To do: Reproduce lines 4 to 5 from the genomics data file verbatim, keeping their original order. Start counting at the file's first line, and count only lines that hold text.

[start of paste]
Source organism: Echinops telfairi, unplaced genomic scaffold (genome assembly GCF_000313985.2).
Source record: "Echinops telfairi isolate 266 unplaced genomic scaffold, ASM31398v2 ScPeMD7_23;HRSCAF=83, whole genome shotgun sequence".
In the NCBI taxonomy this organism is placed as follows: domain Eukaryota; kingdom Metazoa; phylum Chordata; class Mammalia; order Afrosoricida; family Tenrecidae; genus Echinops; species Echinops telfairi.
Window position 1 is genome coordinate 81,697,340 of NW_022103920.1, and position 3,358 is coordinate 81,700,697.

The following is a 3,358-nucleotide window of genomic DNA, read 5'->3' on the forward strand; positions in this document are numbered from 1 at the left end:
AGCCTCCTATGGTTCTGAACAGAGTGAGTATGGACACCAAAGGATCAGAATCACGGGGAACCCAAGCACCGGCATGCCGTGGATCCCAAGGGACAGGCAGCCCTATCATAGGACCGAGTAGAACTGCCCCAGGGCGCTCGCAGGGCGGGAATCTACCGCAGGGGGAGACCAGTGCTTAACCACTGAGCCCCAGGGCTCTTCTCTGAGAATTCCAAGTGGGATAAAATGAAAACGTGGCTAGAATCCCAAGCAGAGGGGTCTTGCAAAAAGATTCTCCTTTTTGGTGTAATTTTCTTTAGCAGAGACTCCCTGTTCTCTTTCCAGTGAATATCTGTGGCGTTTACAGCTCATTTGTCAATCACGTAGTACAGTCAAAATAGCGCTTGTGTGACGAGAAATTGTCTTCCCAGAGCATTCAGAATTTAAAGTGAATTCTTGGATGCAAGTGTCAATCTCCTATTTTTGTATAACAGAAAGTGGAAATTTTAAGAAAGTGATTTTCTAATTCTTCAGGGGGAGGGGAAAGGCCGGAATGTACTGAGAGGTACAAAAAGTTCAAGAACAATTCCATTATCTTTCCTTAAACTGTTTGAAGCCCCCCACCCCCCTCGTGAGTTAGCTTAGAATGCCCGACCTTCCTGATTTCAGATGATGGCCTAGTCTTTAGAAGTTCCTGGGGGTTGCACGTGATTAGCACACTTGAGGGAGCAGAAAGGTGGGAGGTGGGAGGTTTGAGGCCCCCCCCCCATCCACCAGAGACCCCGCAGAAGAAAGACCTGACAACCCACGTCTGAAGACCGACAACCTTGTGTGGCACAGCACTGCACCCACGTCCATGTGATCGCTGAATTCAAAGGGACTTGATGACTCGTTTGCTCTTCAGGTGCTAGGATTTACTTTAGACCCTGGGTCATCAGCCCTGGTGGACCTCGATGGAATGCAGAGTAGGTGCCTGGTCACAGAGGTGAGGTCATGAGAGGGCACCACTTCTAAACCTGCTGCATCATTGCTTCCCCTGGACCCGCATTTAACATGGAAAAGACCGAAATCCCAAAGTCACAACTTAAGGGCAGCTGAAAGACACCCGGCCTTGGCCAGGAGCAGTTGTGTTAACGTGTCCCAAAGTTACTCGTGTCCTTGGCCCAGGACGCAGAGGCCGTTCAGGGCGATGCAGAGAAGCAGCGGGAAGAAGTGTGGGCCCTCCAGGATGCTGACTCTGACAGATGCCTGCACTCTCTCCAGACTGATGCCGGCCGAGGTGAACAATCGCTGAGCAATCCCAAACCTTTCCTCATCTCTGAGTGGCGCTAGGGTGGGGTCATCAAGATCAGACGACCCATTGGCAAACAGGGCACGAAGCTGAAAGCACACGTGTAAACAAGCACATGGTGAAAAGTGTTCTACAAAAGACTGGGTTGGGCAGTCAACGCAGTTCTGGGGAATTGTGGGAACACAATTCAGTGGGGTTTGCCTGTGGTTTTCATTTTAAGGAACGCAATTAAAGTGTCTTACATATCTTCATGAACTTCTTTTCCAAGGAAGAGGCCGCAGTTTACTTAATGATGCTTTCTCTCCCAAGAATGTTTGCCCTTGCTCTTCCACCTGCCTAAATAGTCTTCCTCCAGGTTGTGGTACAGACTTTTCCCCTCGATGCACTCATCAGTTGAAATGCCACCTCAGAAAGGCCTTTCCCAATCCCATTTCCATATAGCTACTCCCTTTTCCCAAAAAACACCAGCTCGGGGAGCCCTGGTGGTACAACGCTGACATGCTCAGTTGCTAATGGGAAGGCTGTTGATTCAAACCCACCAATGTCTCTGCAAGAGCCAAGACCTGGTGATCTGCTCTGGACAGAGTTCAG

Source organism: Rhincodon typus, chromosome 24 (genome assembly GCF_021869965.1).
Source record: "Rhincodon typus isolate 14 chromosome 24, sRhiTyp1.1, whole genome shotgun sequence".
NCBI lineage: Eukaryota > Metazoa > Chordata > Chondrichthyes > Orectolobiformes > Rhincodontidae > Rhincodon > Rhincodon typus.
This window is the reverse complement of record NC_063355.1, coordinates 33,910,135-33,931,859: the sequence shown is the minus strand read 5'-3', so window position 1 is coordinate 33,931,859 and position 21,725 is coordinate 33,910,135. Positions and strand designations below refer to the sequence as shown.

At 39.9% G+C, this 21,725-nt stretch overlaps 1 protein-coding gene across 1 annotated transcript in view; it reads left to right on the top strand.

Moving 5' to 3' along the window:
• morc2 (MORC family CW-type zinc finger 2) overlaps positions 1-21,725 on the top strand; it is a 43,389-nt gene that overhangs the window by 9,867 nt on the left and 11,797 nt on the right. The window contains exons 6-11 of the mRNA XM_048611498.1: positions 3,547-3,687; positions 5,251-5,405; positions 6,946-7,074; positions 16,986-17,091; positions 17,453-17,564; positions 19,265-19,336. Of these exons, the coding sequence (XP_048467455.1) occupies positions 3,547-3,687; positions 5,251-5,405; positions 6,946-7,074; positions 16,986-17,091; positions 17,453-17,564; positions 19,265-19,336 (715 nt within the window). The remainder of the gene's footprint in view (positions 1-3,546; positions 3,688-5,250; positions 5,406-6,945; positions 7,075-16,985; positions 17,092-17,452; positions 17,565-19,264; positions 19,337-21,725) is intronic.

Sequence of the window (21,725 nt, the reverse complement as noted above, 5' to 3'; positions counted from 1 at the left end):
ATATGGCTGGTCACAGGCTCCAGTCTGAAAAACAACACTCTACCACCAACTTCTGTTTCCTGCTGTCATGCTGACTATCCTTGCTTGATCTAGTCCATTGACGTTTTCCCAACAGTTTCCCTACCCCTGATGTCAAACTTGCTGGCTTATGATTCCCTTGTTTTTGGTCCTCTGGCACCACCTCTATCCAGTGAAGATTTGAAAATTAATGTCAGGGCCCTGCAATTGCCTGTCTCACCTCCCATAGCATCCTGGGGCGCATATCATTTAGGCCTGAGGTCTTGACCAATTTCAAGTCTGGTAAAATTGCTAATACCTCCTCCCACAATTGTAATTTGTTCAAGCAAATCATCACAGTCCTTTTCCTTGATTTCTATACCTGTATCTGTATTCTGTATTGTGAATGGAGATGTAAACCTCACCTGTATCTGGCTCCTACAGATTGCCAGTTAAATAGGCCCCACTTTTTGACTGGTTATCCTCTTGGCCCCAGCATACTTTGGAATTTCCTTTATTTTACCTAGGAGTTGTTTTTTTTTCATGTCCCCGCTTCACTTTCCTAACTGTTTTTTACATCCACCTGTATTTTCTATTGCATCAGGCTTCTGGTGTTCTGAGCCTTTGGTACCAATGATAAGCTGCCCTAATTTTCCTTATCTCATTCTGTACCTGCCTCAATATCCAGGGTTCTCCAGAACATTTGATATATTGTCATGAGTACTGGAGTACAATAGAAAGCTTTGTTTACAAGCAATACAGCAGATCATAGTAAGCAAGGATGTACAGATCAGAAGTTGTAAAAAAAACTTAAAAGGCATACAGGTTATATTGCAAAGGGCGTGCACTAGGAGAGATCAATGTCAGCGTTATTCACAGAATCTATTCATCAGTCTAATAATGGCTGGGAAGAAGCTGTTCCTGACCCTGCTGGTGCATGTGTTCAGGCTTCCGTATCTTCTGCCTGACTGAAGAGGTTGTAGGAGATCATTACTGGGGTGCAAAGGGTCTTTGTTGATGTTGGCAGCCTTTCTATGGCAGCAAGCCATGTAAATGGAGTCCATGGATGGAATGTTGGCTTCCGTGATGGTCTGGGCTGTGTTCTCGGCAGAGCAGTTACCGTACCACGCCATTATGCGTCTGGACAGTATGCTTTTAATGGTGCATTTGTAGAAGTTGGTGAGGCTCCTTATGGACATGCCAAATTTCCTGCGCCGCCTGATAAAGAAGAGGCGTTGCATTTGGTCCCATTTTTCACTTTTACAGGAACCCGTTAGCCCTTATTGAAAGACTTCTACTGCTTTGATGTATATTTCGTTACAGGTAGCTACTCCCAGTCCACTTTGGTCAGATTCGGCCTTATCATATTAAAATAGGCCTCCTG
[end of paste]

Window position 1 is genome coordinate 81,697,340 of NW_022103920.1, and position 3,358 is coordinate 81,700,697.

The following is a 3,358-nucleotide window of genomic DNA, read 5'->3' on the forward strand; positions in this document are numbered from 1 at the left end: